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Gov. Holcomb, legislative leaders meet with Tippecanoe County officials and commit to pipeline pause

Tippecanoe County Commissioner Tom Murtaugh listens to public comment on the ordinance during last month’s meeting (FILE PHOTO: WBAA/Ben Thorp)
Tippecanoe County Commissioner Tom Murtaugh was among a group that met with Governor Eric Holcomb last week to discuss water issues. (FILE PHOTO: WBAA News/Ben Thorp)

Indiana Governor Eric Holcomb and legislative leadership met with Tippecanoe County officials last week to discuss state and local water issues.

Those officials said the governor committed to a pause on a proposed pipeline project until after a water study could be completed.

Regional policymakers have been raising concerns for months about the state’s proposal to pipe water from the county down to an industrial project in Lebanon.

Earlier this month, Tippecanoe County commissioners passed an ordinance blocking large water withdrawals. That move comes after months of growing opposition and a number of cities passing resolutions opposing the project.

Commissioner Tom Murtaugh said the governor’s visit meant a lot. He said the governor agreed not to move forward with the pipeline until a study could be completed and reviewed by a third party.

“And then also they committed to a pipeline project would have to go through a legislative process,” he said. “Meaning the funding for any project of its kind would have to go through the legislative process and then a bill would have to be signed off by the governor in order to get funding.”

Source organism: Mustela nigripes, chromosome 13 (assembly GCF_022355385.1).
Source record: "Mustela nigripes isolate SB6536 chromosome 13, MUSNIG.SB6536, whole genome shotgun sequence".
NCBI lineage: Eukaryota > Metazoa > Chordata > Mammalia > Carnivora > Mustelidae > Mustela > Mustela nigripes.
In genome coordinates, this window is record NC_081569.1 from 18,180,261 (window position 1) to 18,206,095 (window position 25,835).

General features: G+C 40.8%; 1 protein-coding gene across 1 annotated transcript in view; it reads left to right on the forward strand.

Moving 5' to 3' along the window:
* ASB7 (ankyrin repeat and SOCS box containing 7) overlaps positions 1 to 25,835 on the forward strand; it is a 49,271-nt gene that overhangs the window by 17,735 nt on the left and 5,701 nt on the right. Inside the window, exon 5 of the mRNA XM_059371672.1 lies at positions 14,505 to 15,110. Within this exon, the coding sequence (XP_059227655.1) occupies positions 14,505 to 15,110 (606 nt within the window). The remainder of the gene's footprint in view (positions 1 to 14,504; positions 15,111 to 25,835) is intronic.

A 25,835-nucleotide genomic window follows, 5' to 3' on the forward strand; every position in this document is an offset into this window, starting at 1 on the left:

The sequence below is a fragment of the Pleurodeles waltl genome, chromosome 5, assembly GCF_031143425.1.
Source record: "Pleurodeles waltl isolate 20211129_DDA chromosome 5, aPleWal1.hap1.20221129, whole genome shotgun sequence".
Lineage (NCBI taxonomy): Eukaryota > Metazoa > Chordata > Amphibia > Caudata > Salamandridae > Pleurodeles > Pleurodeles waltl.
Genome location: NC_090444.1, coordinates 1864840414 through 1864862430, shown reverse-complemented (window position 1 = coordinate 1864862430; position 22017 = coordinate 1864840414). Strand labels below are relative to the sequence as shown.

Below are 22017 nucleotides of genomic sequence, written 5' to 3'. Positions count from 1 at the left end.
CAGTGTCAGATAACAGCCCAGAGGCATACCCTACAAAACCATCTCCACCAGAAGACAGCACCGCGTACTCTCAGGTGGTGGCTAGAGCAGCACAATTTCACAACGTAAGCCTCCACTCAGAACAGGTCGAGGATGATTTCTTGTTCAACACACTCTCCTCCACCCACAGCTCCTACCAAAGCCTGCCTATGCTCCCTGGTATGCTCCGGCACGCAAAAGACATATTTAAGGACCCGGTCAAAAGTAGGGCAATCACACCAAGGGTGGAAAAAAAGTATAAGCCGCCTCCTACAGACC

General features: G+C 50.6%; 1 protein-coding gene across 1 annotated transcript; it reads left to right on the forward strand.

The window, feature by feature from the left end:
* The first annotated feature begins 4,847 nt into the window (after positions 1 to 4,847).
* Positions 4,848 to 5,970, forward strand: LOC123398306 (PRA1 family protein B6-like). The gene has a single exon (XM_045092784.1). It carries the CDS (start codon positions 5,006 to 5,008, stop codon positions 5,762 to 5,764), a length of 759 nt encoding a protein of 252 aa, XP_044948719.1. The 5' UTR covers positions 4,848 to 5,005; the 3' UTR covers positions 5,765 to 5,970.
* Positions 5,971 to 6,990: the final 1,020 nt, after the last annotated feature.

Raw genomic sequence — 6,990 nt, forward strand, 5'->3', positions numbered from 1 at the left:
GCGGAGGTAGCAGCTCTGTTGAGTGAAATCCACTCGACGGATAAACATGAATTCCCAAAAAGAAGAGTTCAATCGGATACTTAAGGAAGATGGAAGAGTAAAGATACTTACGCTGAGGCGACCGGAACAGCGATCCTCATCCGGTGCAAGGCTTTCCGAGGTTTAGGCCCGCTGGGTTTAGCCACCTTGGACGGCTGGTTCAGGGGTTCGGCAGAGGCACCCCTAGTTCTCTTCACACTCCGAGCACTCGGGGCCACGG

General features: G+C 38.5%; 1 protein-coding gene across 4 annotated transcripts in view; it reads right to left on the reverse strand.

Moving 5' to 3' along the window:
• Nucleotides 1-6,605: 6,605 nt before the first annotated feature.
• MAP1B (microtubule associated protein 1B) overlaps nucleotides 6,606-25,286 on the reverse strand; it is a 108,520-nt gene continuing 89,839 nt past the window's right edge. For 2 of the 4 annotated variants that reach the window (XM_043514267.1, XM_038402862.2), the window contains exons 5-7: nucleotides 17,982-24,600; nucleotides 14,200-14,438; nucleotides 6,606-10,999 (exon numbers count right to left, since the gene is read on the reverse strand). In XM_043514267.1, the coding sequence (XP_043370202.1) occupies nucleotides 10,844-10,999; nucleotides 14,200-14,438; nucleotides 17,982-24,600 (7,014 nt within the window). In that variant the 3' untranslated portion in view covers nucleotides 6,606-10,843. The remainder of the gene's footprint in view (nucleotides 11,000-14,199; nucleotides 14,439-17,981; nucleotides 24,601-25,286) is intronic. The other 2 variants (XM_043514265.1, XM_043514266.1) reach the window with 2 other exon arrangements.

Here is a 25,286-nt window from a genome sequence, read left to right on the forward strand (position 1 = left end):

In a statement, Holcomb said he hoped the visit demonstrated his “commitment to making sure we have the right statewide water policy in place to support the entire state’s economic growth and needs.”

The statement also said the meeting was an opportunity for an “unfiltered” conversation, which reiterated that data from an ongoing water study would drive any future decisions about the pipeline.

The governor’s statement did not outline any of the other commitments made to Tippecanoe County lawmakers.

According to Murtaugh, the meeting – which included Speaker Todd Huston (R-Fishers) and Sen. Rodric Bray (R-Martinsville) – was the first time all three state leaders had convened for a regional meeting of this kind.

“That does mean a lot to us,” Murtaugh said. “I think it’s a good sign. I think the commitments mean a lot for right now.”

When Murtaugh passed a ban on water withdrawals earlier this month, it was with the hope that the state legislature would pass some kind of water protections before the ban expired.

Sen. Spencer Deery (R-West Lafayette) represents part of the Tippecanoe County region and has been working on water legislation. He said the visit leaves him hopeful for the passage of a bill that would put guardrails in place around water withdrawals.

“I’m optimistic. I think this only makes me more optimistic that we’re going to get some basic parameters in there,” he said. “I don’t think that means we’re going to get everything we want. But the ability to lay some basic rules of the road to protect our area and other areas from projects that may proceed in an unwise fashion, or that doesn't make sense, is really a huge victory.”